P.A.M. revenue rises more than 15% in first quarter; profit at nearly $12 million
For the second consecutive quarter, Tontitown-based carrier P.A.M. Transportation Services Inc. posted record results. However, the extreme winter weather in February affected the company’s operations and ability to meet internal targets.
After the markets closed Wednesday (April 21), P.A.M. reported first-quarter net income of $11.94 million, or diluted earnings per share of $2.08, compared to a net loss of $1.3 million, or a loss of 23 cents per share, in the same period in 2020. Revenue rose by 15.2% to $148.85 million, from $129.15 million.
Operating income increased by 43.9% to $13.65 million in the first quarter, from $9.48 million in the same period in 2020. Operating ratio improved to 90.1%, from 90.17%. Revenue per total mile, before fuel surcharge, rose to $1.92, from $1.69. Revenue per truck per week increased to $3,550, from $3,355. P.A.M. had an average of 1,652 company-driver trucks and 368 owner-operator trucks in the first quarter, compared to 1,584 and 544, respectively, in the same period in 2020.
In the company’s logistics operations, revenue rose to $44.78 million in the first quarter, from $20.51 million in the same period in 2020. Operating ratio improved to 89.49%, from 97.53%.
“Although we had a record first quarter and our team navigated the challenges well, we are not satisfied with these results,” said Joe Vitiritto, president and CEO. “Severe weather conditions during February negatively impacted our primary operating lanes and limited our ability to achieve internal targets set for the quarter. We recovered well and regained momentum as we progressed through March but not enough to fully recover the February lost opportunities. We will continue to focus on the challenging driver market and are doing whatever is necessary to find, retain and grow our driving force, which is our most valuable asset. We have been encouraged by our rate improvement results so far this bid season and anticipate additional improvement as we progress through the year. We are also encouraged by the cost control and operating efficiency goals that we believe remain achievable throughout the remainder of the year.”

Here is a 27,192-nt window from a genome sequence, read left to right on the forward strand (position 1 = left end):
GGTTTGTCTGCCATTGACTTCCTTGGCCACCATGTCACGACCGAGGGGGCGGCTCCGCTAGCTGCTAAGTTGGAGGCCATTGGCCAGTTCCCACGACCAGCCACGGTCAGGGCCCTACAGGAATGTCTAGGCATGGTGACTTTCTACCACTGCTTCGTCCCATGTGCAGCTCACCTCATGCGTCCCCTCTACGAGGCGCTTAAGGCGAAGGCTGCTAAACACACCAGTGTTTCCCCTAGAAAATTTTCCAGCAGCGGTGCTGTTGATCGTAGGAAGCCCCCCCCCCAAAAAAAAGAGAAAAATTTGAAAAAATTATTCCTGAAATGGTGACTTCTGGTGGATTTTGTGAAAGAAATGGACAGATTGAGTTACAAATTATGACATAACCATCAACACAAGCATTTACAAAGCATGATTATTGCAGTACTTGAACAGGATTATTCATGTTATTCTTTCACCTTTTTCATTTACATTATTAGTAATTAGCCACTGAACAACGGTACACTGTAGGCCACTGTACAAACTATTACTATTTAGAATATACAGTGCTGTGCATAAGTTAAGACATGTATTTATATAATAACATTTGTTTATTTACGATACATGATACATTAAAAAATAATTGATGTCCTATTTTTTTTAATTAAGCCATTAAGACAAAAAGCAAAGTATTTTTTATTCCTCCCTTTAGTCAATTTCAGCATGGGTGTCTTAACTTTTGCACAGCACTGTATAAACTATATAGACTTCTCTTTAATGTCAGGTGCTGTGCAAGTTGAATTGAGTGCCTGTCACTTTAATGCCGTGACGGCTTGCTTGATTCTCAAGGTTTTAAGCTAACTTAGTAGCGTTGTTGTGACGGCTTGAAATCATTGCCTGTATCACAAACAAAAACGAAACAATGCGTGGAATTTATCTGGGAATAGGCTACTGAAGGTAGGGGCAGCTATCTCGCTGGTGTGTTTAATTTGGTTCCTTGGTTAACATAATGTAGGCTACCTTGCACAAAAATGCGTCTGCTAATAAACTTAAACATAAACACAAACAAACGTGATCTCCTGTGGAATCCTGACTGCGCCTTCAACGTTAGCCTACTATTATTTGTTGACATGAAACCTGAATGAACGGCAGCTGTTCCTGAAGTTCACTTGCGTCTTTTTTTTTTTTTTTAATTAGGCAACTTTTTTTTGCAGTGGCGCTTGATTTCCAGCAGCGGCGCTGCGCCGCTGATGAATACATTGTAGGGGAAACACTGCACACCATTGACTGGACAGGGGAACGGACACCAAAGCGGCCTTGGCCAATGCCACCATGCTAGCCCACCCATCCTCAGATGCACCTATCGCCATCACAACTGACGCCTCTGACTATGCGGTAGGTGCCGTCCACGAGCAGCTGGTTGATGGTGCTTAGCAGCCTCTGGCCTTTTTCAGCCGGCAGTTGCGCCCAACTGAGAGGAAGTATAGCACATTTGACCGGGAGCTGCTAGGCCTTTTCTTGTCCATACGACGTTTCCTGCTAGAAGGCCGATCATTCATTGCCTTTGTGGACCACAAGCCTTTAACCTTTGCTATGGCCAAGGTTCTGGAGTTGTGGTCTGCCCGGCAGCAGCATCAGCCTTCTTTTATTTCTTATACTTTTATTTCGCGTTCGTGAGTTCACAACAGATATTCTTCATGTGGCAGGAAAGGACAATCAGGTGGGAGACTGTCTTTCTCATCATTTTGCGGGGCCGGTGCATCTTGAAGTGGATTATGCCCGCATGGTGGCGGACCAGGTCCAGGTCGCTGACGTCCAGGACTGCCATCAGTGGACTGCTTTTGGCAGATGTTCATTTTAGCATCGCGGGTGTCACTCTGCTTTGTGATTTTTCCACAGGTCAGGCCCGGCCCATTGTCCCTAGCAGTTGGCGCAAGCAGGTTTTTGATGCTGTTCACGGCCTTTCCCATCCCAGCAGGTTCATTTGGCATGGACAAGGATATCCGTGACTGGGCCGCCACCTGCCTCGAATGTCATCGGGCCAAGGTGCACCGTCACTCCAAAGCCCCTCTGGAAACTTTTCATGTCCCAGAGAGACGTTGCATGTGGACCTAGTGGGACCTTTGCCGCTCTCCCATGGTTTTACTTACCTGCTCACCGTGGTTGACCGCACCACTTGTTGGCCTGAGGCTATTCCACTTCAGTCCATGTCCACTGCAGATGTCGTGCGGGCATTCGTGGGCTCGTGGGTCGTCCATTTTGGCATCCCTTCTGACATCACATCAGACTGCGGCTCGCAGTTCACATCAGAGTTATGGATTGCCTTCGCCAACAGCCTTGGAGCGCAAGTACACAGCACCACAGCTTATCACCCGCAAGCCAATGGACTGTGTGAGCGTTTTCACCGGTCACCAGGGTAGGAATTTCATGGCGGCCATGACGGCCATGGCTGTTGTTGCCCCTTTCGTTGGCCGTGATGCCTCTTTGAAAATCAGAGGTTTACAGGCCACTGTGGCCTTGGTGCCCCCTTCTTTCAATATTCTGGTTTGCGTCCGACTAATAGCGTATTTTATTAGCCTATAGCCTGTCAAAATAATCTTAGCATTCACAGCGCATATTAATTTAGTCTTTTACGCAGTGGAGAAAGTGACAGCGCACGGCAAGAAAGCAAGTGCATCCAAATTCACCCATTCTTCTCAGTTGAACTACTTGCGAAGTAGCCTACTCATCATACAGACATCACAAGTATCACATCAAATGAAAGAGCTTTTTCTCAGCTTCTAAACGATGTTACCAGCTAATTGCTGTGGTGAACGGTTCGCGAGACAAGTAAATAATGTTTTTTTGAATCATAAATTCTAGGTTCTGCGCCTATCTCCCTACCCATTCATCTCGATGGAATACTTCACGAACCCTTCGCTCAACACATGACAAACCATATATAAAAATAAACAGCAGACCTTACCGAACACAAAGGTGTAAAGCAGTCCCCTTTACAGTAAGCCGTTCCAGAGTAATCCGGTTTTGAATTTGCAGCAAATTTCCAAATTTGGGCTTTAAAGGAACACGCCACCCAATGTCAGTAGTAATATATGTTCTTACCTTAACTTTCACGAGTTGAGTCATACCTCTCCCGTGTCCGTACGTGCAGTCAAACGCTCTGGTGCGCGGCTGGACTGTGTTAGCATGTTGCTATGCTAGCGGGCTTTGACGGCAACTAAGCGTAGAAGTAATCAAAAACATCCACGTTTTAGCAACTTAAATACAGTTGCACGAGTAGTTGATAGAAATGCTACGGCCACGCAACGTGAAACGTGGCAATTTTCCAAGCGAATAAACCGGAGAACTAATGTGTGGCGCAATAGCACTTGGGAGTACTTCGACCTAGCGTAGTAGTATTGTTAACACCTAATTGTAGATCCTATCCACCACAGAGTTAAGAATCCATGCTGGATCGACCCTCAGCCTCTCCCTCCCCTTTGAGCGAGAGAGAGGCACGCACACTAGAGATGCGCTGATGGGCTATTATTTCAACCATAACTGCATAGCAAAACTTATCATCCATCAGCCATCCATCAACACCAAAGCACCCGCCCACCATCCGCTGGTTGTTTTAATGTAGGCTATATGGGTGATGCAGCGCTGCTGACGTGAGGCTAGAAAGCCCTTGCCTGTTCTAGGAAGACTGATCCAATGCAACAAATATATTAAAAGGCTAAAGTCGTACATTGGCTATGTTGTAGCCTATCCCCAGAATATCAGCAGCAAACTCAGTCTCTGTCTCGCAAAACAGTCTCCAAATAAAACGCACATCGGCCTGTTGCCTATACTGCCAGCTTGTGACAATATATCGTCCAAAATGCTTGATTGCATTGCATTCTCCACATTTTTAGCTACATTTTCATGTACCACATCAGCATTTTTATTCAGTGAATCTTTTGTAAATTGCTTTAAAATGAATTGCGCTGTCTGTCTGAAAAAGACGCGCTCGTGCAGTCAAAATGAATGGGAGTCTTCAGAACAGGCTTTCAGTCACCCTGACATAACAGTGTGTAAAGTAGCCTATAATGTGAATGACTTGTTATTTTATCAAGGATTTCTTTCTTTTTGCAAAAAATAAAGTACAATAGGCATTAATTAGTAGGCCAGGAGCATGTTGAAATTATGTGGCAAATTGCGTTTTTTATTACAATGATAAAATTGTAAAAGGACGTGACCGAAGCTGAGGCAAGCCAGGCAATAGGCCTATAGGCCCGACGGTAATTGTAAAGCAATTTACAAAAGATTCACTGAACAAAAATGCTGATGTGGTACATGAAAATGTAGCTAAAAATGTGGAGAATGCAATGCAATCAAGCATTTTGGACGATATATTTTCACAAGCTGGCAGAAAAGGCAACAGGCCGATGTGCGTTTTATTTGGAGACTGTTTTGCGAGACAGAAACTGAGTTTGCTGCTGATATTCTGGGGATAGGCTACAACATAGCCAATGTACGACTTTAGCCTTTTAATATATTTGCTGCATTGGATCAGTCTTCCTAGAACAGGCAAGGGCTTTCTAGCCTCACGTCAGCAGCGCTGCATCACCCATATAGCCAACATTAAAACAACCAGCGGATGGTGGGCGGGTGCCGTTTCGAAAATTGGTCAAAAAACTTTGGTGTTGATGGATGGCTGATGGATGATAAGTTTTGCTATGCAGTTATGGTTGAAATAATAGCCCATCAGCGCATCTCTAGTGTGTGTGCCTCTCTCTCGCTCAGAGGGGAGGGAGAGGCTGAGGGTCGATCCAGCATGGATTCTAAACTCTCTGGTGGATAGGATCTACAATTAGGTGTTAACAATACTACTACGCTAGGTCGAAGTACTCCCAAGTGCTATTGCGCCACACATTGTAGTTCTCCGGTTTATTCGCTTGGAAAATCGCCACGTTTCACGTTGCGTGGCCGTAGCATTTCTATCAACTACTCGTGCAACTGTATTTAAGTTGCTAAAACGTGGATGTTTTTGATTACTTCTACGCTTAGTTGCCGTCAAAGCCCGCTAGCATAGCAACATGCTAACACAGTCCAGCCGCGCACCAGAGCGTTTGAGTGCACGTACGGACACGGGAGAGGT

Shares of P.A.M. (NASDAQ: PTSI) closed Wednesday at $59.62, up $1.72, or 2.97%. In the past 52 weeks, the stock has ranged between $66.29 and $25.68.
BROADER MARKET TRENDS
American Trucking Associations’ advanced seasonally adjusted For-Hire Truck Tonnage Index declined by 5.1% in March, from February. Compared to March 2020, the index fell by 9.5%. Through the first quarter, tonnage decreased by 5%, from the same period in 2020.
“March’s drop comes as somewhat of a surprise,” said Bob Costello, chief economist for American Trucking Associations. “I certainly heard from many fleets that the end-of-quarter rush was good, but early March was soft. Truck freight volumes were also negatively impacted by supply chain issues from the lack of microchips and other inputs. That said, this surprise to the downside does not change my positive outlook going forward.
“Household spending power is strong, and I believe there is plenty of pent-up demand for consumer spending,” he added. “Single-family home construction and stronger manufacturing output, even with the supply chain issues, will help support tonnage this year and beyond.”
Costello told Transport Topics he’s not concerned with the March decline. It is compared to the first month of the COVID-19 pandemic.
“A year ago in March, we were delivering all that toilet paper, and there was a surge of activity,” he said. “There was panic buying, and people were buying meat and toilet paper. Last March was that transition month.
“Halfway through March , everything got shut down, and some freight just fell off the cliff. But there was other freight that just skyrocketed,” Costello added. “It was a difficult year-over-year comparison.”
Costello is projecting GDP growth in the second and third quarters to be nearly 8%, with an annual growth rate of 6%.
“That’s the strongest GDP growth rate going back to the 1980s,” Costello said. “That’s because of our ability to vaccinate people and getting people back to work.”